The Bachan Singh judgement propounded “rarest of rare” doctrine. It is now well settled that life sentence is the rule and death sentence an exception. This is also buttressed from the fact that in several important judgments involving serious crimes, the Supreme Court declined to award death penalty to convicts. Judgements pertaining to Graham Staines, Jessica Lall, Priyadarshini Mattoo etc., bear testimony to this jurisprudential trend.
But then Bachan Singh case also opened up a challenge to the judiciary: What constitutes “rarest of rare”? There is no statutory definition. It is entirely in the realm of judicial discretion without any legislative yardstick. Of course, who else, but only a Judge, can award a death sentence. An element of discretion/conscience is always ingrained in every judicial function. And, as American Chief Justice Earl Warren [1891-1974] said, in civilised life, the law floats in a sea of ethics.
Law Commission of India took note of above situation and, in its 262nd report recommended that death penalty be abolished for all crimes other than terrorist related offences and waging war against the Government of India. The Commission felt that time has come for India to move towards abolition of the death penalty. The Commission further hoped that the movement towards absolute abolition will be swift and irreversible. With respect, it is difficult to agree with Law Commission’s majority opinion. The line of demarcation between terrorist related offences and other heinous offences is blurred. Criminals must face punishment. Greater the ferocity of offence, higher should be the penalty. India is a vast country with multi-faceted strife in every field. It is premature to abolish death penalty now or swiftly in future. Time is not ripe yet. Existence of death penalty acts as a deterrence, and awarding death sentence must continue to remain in the realm of judicial discretion/wisdom. Also, under Articles 72 and 161 of the Constitution, the President and Governors, respectively are powered to grant pardons, reprieves, respites or remissions of punishment or to suspend, remit or commute the sentence of any person convicted of any offence.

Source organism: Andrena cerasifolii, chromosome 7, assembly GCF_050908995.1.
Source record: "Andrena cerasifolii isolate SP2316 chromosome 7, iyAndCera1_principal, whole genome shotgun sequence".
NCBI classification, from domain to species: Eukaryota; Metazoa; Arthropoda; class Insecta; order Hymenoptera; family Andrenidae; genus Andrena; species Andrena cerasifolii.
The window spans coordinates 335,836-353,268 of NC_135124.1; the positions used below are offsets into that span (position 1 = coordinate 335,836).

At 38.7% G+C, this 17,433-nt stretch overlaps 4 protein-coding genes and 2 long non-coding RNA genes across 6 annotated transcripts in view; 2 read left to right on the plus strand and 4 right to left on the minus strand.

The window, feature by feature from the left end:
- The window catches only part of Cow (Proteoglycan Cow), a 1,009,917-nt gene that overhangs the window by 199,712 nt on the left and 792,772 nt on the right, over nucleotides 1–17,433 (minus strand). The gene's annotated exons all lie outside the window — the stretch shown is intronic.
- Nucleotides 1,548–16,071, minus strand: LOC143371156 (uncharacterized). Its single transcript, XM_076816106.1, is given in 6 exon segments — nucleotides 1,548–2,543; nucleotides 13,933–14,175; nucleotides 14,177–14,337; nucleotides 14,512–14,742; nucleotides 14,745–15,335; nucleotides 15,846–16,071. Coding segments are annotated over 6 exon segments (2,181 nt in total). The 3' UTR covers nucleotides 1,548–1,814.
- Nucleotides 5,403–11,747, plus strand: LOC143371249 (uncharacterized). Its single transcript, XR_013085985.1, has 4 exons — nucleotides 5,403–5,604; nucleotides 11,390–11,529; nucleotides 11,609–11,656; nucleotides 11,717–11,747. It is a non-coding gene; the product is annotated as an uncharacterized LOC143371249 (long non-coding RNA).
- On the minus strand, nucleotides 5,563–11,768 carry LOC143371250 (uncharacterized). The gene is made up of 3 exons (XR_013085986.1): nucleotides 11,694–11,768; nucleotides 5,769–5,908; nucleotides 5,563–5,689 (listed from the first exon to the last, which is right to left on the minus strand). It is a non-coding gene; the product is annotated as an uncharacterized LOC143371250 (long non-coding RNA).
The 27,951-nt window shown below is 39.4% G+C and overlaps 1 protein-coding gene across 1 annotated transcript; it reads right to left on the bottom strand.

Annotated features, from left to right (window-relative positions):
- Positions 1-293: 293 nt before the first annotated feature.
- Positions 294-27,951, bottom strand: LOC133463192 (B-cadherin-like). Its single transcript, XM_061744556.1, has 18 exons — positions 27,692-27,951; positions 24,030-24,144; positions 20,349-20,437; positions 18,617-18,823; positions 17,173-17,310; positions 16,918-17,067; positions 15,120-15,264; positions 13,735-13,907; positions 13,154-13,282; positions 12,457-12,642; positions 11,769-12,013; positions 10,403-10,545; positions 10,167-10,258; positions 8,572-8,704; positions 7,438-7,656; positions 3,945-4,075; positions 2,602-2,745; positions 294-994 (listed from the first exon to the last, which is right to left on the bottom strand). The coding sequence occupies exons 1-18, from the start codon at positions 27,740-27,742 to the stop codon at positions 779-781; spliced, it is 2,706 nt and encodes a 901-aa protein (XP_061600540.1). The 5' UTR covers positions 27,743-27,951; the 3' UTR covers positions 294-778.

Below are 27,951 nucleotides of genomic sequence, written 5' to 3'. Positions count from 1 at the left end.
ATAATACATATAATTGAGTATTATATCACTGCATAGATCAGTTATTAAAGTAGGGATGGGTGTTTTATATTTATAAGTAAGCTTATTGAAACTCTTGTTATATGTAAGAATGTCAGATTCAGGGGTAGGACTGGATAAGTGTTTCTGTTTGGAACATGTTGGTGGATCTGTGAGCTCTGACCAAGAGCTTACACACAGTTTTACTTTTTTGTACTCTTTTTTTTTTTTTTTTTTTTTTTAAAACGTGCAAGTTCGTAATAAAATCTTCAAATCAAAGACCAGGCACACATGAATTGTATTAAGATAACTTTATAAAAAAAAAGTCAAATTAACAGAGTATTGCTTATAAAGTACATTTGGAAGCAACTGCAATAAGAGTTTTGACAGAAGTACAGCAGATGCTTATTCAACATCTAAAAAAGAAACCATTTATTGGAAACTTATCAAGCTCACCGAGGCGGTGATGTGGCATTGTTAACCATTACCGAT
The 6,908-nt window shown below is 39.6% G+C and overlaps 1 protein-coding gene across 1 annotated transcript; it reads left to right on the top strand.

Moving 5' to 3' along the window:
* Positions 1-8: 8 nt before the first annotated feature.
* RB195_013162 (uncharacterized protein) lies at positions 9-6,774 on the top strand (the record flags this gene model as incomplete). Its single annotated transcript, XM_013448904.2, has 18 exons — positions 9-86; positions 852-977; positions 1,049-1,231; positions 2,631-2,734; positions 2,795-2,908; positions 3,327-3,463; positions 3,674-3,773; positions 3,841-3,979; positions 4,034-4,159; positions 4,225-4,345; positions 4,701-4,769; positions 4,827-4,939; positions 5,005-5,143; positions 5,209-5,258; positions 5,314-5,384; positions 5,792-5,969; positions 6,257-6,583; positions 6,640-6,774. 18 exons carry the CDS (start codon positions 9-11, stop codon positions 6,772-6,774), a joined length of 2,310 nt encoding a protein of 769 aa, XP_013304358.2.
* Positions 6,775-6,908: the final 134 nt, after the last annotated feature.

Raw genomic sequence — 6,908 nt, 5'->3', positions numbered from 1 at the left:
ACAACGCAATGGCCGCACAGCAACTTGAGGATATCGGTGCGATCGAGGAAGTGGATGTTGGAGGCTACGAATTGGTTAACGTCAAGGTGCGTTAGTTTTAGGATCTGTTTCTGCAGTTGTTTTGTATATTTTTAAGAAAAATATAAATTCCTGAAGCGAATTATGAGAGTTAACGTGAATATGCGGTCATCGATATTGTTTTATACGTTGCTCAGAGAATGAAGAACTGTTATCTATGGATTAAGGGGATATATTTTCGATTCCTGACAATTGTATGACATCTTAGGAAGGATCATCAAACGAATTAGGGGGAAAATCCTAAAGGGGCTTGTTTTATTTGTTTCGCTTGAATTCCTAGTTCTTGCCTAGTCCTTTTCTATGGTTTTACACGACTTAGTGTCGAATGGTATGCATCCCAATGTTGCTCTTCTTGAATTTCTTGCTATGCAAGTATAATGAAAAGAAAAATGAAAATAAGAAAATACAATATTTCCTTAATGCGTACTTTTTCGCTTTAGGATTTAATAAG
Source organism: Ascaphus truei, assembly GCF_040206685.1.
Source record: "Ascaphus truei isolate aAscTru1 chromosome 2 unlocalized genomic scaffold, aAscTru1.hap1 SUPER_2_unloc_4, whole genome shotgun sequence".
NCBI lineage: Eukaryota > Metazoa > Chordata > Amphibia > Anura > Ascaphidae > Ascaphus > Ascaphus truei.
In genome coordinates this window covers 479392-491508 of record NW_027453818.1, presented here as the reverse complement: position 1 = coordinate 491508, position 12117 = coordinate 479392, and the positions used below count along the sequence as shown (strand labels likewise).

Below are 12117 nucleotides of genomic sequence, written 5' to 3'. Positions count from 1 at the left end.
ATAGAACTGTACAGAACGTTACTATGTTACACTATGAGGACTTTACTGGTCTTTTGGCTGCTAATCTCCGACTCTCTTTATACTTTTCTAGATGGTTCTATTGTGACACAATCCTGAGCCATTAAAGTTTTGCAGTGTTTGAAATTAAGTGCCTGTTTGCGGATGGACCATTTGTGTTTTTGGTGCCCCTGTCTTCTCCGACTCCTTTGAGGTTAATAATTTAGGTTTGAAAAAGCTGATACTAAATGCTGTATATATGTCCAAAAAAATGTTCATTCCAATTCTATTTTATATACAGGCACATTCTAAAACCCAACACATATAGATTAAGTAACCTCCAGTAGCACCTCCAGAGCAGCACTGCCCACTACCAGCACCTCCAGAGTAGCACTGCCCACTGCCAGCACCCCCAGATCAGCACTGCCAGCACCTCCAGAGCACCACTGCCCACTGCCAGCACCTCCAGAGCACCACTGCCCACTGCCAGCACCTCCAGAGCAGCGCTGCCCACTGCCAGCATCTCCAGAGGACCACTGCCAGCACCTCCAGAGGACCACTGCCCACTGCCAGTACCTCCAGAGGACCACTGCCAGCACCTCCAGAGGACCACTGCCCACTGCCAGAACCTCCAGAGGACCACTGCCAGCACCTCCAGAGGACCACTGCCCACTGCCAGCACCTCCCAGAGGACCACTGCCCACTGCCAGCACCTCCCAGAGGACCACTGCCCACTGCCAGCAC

Although death sentence may be retained, but procedure to execute must improve. Beheading or hanging till death is barbaric, uncivilised and epitomises state cruelty. Penalty of death sentence can surely be executed in a more civilised manner; for example, extinguishing life by injecting painless medicine. Article 21 of India’s Constitution sanctifies extinguishing (depriving) life by “procedure established law”. Extant established procedure of hanging till death is most cruel. Indian civilisation in 21st century cannot afford to remain so insensitive. The State must invent a better procedure to extinguish life. Cruelties committed by criminals can, by no means, justify contra procedural cruelty committed by the State. Death penalty may thus be retained in rarest of rare cases, but the State may extinguish life in a civilised and less cruel manner.
The writer is Senior Advocate,Supreme Court of India and former Additional Solicitor General of India